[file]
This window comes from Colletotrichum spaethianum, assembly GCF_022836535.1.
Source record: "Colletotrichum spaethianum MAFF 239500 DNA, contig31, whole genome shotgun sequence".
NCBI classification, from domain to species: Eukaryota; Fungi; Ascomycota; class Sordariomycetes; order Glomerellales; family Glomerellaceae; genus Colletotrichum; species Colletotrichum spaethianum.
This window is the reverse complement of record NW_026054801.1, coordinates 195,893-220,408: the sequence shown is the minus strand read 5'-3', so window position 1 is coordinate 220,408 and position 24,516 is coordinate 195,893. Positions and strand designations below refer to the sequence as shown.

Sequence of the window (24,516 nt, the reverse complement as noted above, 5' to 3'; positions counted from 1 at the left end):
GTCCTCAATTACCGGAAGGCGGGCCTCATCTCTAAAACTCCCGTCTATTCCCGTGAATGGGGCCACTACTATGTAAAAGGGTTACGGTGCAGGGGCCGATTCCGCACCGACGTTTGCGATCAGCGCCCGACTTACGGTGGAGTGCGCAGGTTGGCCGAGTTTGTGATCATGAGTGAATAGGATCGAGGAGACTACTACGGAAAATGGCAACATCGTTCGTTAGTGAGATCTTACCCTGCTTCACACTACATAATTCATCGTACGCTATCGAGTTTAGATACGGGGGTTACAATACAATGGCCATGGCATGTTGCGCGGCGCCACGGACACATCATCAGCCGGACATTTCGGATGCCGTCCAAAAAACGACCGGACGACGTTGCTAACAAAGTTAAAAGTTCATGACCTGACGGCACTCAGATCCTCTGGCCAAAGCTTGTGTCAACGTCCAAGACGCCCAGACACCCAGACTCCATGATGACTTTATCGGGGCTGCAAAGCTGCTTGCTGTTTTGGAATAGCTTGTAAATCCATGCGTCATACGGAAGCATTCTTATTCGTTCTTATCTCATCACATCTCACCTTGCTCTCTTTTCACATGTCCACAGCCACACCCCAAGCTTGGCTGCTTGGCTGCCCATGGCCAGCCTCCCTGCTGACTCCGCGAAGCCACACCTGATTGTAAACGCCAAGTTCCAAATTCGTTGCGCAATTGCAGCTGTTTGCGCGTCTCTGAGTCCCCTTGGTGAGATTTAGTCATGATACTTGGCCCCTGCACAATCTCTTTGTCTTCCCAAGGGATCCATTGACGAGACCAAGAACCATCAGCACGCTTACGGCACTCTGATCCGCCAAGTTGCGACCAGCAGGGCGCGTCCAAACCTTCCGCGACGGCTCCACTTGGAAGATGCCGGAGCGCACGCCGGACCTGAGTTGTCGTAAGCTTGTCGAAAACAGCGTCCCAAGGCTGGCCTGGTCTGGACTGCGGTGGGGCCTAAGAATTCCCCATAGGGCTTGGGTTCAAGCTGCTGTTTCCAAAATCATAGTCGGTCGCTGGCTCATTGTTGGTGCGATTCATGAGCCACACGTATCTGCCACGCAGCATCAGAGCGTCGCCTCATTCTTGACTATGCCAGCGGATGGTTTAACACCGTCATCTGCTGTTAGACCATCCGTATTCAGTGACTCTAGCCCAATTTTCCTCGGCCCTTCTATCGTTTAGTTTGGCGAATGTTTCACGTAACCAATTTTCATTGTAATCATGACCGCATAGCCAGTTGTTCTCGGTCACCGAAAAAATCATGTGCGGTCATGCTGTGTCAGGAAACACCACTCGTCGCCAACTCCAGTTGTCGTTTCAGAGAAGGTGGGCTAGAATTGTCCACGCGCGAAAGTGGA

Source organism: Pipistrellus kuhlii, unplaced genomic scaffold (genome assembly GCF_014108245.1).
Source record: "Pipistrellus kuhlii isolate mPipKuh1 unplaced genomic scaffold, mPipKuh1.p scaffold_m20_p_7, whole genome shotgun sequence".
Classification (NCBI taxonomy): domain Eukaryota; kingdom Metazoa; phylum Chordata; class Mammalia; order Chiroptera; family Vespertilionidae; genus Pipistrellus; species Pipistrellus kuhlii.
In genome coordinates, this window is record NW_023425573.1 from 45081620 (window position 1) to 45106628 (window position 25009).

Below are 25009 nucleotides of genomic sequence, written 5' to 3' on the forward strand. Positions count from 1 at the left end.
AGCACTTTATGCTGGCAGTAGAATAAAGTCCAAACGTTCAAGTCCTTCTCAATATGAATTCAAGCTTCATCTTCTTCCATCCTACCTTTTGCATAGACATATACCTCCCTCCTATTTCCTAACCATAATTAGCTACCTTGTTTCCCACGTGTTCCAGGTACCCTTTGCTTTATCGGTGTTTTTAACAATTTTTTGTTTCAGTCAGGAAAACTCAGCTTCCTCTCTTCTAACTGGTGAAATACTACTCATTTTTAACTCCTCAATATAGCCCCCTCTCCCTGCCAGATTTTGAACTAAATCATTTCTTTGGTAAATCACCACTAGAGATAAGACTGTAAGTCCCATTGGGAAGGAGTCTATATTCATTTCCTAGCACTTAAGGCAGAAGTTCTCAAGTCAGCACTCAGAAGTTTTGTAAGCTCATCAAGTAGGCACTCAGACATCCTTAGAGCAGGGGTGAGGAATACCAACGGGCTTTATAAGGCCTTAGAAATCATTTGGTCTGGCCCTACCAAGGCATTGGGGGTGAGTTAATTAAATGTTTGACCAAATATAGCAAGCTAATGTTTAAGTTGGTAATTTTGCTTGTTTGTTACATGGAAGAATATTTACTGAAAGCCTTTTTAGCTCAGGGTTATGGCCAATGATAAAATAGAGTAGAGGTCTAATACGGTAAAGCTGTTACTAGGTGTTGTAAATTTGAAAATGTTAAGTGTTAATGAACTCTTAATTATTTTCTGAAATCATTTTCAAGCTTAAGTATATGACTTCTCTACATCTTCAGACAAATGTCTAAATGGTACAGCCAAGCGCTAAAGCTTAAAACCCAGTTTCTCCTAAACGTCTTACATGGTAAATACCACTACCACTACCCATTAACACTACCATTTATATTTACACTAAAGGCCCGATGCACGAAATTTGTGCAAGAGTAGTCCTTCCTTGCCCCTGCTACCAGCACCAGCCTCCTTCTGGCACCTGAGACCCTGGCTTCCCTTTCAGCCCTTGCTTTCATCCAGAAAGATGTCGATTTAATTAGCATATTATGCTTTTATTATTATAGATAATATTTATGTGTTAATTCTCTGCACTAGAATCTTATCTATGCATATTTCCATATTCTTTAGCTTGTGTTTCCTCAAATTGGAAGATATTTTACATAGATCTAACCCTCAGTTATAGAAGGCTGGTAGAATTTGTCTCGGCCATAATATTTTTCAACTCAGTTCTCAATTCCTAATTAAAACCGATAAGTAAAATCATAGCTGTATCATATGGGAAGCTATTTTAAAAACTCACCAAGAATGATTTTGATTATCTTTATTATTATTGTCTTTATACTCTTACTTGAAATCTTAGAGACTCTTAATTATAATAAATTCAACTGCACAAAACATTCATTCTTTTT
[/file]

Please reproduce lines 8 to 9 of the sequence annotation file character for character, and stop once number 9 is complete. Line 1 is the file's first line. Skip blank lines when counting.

Source record: "Pipistrellus kuhlii isolate mPipKuh1 unplaced genomic scaffold, mPipKuh1.p scaffold_m20_p_7, whole genome shotgun sequence".
Classification (NCBI taxonomy): domain Eukaryota; kingdom Metazoa; phylum Chordata; class Mammalia; order Chiroptera; family Vespertilionidae; genus Pipistrellus; species Pipistrellus kuhlii.